Houston is justifiably proud of its reputation as an international city, a reputation as hard-earned as the millions of dollars that change hands here each day and one that seems to be growing as quickly as the city itself. But if there's any kind of downside to that reputation (even if it's a small one), it's that culturally Houston's cosmopolitan aura can have the same effect most big cities have on their surrounding countrysides -- all those bright lights tend to block out what happens on the back roads.
That's why the Houston Creole Heritage Festival's apparent success is so gratifying. This is a vibrant culture that is 100 percent homegrown on the Gulf Coast, defined by its lively music and equally tantalizing food, but one that eschews mainstream attention and is thus often dismissed as rural and backwards by outsiders. But despite iffy weather, and with not nearly as much publicity as the weekend's higher-profile Lunar New Year celebrations, the first-year event drew a respectable crowd to Discovery Green for a few hours of zydeco, fried catfish and not much else.
That was more than enough to make it one of the more pleasant afternoons we've spent downtown in a while. Organized by the nonprofit S.H.O.P Ministries (Sweet Hour of Prayer), it was free, which of course is always a plus, but the lack of distractions was easily a blessing compared to more elaborate festivals.
And this one was scaled back almost to the bone. The soccer field next to the stage area hosted maybe ten vendors, but unless you were in search of a print dress bearing Bob Marley's likeness, you were limited to watching the music or standing in line for the catfish (which was delicious) or the Creole chicken in the next stall. It was even difficult to ascertain where all the cans of Bud Light were coming from; not being a drinker, though, we didn't investigate too closely.
But mostly it was great to head downtown and enjoy several hours of free zydeco. Both acts Rocks Off saw Saturday, Step Rideau & the Zydeco Outlaws and Dikki Du & the Zydeco Krewe (J. Paul Jr. played later on in the evening), played for well over an hour, sets that never flagged in energy and inspired plenty of dancing, whether of the line or two-step variety.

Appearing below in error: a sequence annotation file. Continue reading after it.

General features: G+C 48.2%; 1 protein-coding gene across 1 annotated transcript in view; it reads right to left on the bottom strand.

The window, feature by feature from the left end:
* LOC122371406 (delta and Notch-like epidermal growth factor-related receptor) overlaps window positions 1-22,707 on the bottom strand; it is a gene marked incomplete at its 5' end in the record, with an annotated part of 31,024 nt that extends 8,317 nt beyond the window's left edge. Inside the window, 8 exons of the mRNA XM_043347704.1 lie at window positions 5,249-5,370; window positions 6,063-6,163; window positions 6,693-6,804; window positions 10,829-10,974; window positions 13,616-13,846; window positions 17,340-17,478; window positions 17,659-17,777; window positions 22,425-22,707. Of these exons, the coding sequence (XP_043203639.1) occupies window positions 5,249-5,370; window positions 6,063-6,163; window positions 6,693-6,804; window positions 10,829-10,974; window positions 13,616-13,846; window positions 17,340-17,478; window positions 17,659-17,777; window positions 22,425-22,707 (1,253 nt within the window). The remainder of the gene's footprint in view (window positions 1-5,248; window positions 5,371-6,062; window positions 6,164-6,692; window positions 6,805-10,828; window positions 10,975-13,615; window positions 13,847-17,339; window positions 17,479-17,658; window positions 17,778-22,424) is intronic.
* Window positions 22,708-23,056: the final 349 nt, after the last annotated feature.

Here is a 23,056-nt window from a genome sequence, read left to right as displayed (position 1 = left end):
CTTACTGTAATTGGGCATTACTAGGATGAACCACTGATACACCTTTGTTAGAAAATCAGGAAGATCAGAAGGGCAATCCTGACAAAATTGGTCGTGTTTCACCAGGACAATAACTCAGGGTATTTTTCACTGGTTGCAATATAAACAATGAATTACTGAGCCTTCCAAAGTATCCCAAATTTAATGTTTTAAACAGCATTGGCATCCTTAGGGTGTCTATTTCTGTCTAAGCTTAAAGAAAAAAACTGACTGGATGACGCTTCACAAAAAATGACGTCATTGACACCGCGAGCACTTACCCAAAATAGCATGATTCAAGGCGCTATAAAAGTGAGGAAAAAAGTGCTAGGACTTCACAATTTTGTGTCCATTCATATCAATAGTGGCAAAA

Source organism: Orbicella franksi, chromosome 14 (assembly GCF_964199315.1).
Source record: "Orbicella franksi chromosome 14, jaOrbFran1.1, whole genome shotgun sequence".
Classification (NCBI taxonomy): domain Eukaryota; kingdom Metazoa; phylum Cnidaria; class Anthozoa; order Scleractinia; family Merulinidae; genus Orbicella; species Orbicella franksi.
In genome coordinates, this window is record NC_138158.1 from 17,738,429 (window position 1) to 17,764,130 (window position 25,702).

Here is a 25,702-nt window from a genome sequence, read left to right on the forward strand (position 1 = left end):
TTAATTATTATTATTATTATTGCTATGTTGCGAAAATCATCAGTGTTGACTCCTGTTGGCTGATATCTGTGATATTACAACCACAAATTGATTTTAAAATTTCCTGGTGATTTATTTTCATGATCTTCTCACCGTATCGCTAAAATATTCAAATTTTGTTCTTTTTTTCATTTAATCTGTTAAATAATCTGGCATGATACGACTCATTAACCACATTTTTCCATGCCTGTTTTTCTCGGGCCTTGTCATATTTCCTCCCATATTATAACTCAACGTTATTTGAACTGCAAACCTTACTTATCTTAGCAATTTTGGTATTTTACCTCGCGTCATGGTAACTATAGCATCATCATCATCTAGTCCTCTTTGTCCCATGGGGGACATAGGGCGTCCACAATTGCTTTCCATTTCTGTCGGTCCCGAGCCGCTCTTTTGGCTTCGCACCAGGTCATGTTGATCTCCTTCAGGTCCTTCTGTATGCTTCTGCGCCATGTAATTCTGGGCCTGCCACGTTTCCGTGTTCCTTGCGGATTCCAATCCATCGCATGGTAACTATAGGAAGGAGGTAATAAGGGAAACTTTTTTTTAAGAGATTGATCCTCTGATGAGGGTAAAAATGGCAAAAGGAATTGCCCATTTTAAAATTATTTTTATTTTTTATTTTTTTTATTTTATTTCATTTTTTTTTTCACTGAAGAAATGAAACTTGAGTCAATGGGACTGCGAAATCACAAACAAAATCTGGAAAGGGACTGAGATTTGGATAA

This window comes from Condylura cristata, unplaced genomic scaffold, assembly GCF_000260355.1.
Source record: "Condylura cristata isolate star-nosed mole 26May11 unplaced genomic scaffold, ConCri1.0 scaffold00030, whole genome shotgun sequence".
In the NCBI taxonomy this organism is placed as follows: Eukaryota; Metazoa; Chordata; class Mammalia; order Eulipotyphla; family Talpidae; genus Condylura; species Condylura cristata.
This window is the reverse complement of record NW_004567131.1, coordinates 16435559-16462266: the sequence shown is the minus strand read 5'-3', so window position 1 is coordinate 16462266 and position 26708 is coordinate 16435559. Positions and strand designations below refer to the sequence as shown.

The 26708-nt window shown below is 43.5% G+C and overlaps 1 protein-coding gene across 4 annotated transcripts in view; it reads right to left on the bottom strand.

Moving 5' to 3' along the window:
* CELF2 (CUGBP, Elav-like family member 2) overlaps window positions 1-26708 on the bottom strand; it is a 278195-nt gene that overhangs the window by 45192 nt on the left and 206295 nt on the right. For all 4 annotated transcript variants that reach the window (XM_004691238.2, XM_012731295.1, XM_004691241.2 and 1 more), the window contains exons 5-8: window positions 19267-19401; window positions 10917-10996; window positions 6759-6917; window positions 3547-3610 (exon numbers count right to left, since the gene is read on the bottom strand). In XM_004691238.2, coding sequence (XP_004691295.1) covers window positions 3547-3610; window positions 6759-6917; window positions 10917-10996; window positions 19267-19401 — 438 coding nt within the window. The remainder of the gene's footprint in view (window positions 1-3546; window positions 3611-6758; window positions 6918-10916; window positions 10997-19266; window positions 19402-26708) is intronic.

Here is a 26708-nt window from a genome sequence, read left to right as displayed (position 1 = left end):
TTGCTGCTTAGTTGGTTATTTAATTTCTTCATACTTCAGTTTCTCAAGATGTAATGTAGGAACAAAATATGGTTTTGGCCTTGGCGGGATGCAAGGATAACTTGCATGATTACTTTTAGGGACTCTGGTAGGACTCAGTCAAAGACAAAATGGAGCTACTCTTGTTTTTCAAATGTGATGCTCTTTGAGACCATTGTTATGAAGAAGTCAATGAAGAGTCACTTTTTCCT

In relative terms, stylistically Rideau's Houston-based band was perhaps rootsier, working in country waltz "Let's Talk About Old Times" alongside the bluesier "City Girl" and relentless "Step's Boogaloo." But by the time their 60 minutes and change was up, "Standing Room Only," the title song from the Outlaws' 1998 CD, might as well have been called "Dancing Room Only."
Dikki Du, however, looked more toward New Orleans in his set, working in "Iko Iko," Lee Dorsey's "Ya Ya" and the Meters' "Hey Pocky Way" into the opening moments. Dikki is a member of Southwest Louisiana's legendary Carrier family, formerly headed up by late patriarch Roy Carrier and based in Lawtell outside the historic town of Opelousas.
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With his scene-stealing "Uncle Charles" furiously scraping away at his rubboard, by the time Du and the Krewe were finished, they had schooled the growing crowd in not only his dad but a number of other zydeco greats -- Rockin' Sidney, Boozoo Chavis, John Delafose and Beau Jocque, not to mention B.B. King's "Rock Me Baby," Bobby Blue Bland's "Turn On Your Love Light" and even a reggae-spiced "My Girl."
It's worth noting that it's possible to see zydeco acts of this caliber almost any night of the week in Houston, plus Saturday mornings at Cafe 4212 and the multitude of trail rides in the area. However, those sets at dancehalls, restaurants and juke joints like Mr. A's in Fifth Ward can be steamier and less PG-rated than Saturday's fare. But zydeco was born with a smile, and its easy appeal was certainly reflected in the festival crowd -- toddlers to the elderly, curious high-schoolers and conventioneers, and experienced line-dancers both black and white. Putting it front and center on downtown's front lawn is hardly a bad idea at all.
It must be a sign of how in-demand Discovery Green -- which could really use some rain, by the way -- really is that this festival was booked a full four weeks out from Mardi Gras. But for those of us who appreciate good zydeco (not to mention good fried catfish), the good times couldn't have been rolling any harder if it had been scheduled on Fat Tuesday itself.
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